God’s grace through judgment is a major theme in the Old Testament. We are used to the idea of grace by gentler means, but we must not miss that God’s grace often takes the form of hardship to get the attention of his stubborn children. In Lent, we enter that hardship voluntarily, so that our hidden sins might be exposed and judged, and our new humanity in Christ might be a little more freed.

I don’t know about you, but I’m terrible at fasting. Food, in addition to being the good sustenance that keeps us alive, is also a comfort to hide in. When I am comforted in my physical body, it is easy to ignore an uneasy spirit. Whether I am uneasy because of pain or guilt or isolation, it is easy to escape those unpleasant feelings in a snack or other compulsion. Take away that habit and the emotion is exposed. It is in such a state that I can say, with the dejected voice of Jerusalem in Lamentations 1:19-20a:

“I called to my lovers, but they deceived me; my priests and elders perished in the city, while they sought food to revive their strength. Look, O Lord, for I am in distress; my stomach churns; my heart is wrung within me, for I have been very rebellious.”

Lamentations 1:17-21 is the distress call of Jerusalem in judgment. She has hit rock bottom. Many times in our Christian walk, we stand before the cross admitting our weakness. The path to wholeness in Christ is long. While we must be willing, our will alone is not enough to change us.

But unlike the woman Jerusalem, we are not without comfort (v. 17). We know that the worst of the suffering has fallen on the servant, of whom Isaiah tells us, “A bruised reed he shall not break, and a faintly burning wick he will not quench; he will faithfully bring forth justice” (Isaiah 42:3). Through the fasting of Lent, we take our faintly burning wick to Christ, trusting him to bring forth justice in the fire of union with himself.  

(emphasis added)


Pastor Scotty Smith: A prayer for Tuesday in Holy Week

April 15, 2014

I *REALLY* like Pastor Scotty Smith’s prayer today at Heavenward.  Yes.  How amazing that Jesus wept for those who would crucify Him, and how thankful I am that He shows the same love and compassion to me as marred and scarred and broken by sin as I am.

***

 As he [Jesus] approached Jerusalem and saw the city, he wept over it and said, “If you, even you, had only known on this day what would bring you peace—but now it is hidden from your eyes.” Luke 19:41-42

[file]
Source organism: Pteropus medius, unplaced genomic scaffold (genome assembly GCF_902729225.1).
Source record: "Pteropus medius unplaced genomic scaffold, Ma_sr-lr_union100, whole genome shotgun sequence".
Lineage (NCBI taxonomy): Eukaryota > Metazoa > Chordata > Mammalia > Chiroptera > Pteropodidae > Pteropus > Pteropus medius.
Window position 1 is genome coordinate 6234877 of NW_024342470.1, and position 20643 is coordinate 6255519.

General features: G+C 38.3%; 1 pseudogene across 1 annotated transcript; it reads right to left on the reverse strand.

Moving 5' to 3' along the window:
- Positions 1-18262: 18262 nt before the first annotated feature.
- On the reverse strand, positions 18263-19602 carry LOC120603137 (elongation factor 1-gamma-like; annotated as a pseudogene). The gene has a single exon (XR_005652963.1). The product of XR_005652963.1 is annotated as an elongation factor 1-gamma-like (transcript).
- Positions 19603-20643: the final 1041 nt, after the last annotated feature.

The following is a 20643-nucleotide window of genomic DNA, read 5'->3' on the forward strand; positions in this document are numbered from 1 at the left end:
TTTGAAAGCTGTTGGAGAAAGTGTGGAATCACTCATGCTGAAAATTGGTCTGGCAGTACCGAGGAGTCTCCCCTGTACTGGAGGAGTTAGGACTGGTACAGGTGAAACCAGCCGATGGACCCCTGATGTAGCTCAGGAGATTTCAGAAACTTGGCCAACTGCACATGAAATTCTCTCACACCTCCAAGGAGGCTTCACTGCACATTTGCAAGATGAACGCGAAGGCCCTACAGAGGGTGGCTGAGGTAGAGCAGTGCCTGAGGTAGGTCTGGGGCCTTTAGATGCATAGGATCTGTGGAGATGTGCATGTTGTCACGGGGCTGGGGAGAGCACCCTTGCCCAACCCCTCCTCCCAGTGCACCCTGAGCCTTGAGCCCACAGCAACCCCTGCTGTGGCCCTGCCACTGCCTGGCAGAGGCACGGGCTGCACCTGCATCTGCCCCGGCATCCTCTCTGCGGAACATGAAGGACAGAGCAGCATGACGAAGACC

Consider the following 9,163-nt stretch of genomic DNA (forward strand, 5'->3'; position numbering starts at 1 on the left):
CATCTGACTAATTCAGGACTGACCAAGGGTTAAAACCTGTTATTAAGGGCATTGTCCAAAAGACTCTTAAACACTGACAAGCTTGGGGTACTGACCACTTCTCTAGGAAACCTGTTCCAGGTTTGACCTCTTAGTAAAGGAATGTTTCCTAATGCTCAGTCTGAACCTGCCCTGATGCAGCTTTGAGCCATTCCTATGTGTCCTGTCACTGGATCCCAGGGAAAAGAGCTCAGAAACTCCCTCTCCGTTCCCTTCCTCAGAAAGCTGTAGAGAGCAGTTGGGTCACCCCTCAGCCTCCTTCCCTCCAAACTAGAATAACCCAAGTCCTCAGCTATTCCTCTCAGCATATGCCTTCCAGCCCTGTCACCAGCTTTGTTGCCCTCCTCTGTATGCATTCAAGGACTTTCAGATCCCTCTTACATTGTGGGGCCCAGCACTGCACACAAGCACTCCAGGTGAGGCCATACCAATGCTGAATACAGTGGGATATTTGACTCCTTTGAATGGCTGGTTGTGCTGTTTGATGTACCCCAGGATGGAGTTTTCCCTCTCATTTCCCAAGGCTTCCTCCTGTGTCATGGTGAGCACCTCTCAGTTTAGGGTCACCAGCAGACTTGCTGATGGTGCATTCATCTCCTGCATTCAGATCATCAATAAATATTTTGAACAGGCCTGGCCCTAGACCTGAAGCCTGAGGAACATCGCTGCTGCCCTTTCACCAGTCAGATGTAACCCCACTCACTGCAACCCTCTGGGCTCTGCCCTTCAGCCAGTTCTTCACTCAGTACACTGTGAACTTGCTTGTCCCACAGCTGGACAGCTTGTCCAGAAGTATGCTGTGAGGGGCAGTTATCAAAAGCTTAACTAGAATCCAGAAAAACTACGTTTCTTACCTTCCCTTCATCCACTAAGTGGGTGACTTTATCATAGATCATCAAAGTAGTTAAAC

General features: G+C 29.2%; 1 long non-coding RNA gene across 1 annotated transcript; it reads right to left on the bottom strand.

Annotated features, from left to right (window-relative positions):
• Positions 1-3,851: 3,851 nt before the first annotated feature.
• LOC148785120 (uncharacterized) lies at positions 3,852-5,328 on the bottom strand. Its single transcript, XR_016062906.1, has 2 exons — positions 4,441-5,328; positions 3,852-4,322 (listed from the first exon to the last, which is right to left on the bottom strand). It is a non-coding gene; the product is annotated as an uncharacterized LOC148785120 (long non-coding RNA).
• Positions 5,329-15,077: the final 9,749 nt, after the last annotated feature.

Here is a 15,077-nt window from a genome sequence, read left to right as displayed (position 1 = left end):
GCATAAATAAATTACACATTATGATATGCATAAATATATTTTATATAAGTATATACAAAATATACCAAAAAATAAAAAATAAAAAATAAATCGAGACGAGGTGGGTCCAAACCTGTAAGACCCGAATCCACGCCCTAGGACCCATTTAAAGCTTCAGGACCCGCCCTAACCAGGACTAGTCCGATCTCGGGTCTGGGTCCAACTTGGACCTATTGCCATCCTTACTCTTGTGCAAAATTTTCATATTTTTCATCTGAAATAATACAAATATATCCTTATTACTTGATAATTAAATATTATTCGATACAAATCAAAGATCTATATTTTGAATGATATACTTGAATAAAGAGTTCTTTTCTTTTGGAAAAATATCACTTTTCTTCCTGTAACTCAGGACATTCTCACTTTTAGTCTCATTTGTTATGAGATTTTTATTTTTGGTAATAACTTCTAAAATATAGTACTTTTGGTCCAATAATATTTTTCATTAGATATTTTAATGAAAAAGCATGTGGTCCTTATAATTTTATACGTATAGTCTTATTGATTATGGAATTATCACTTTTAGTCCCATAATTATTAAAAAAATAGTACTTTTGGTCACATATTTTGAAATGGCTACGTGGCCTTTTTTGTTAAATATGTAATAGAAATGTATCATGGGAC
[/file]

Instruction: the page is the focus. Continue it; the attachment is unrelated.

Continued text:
Dear Jesus, everything about Holy Week reveals the depth of your compassion for sinful, broken people, like me. The tears you wept coming into Jerusalem, and even the passion you showed driving the moneychangers from the temple—every encounter, parable, and action gives staggering clarity to Paul’s words,

“You see, at just the right time, when we were still powerless, Christ died for the ungodly. Very rarely will anyone die for a righteous person, though for a good person someone might possibly dare to die. But God demonstrates his own love for us in this: While we were still sinners, Christ died for us” (Rom. 5:6-8).

Paul was writing about me. I’m one of the powerless, ungodly sinners for whom you died—demonstrating God’s incomparable, irrepressible love for the ill deserving. I wasn’t an impassioned seeker; I was God’s enemy when I received the gift of reconciliation (Rom. 5:10). I have peace with God only because God made his peace with me, through you.

I would still be blind to what alone brings us peace, if you hadn’t opened my eyes to see my need and your provision. The gospel would still remain hidden from my eyes unless you had given me sight to behold you as the Lamb of God, who took away my sin. I have no claim to salvation… no boast, no hope, no assurance of sins forgiven and righteousness received, apart from sovereign grace.

How I long for the Day when I will no longer even be tempted to look for peace anywhere else, but in you, Lord Jesus. I yearn for the Day when we will see you as you are and we will be made like you (1 John 3:1-3).

This is my great hope—until that Day, keep healing the eyes of my heart of all spiritual myopia, astigmatism, or anything else that keeps me from seeing the magnificence of your glory and the full measure of your grace. So very Amen I pray, in your tenacious and tender name.


%d bloggers like this: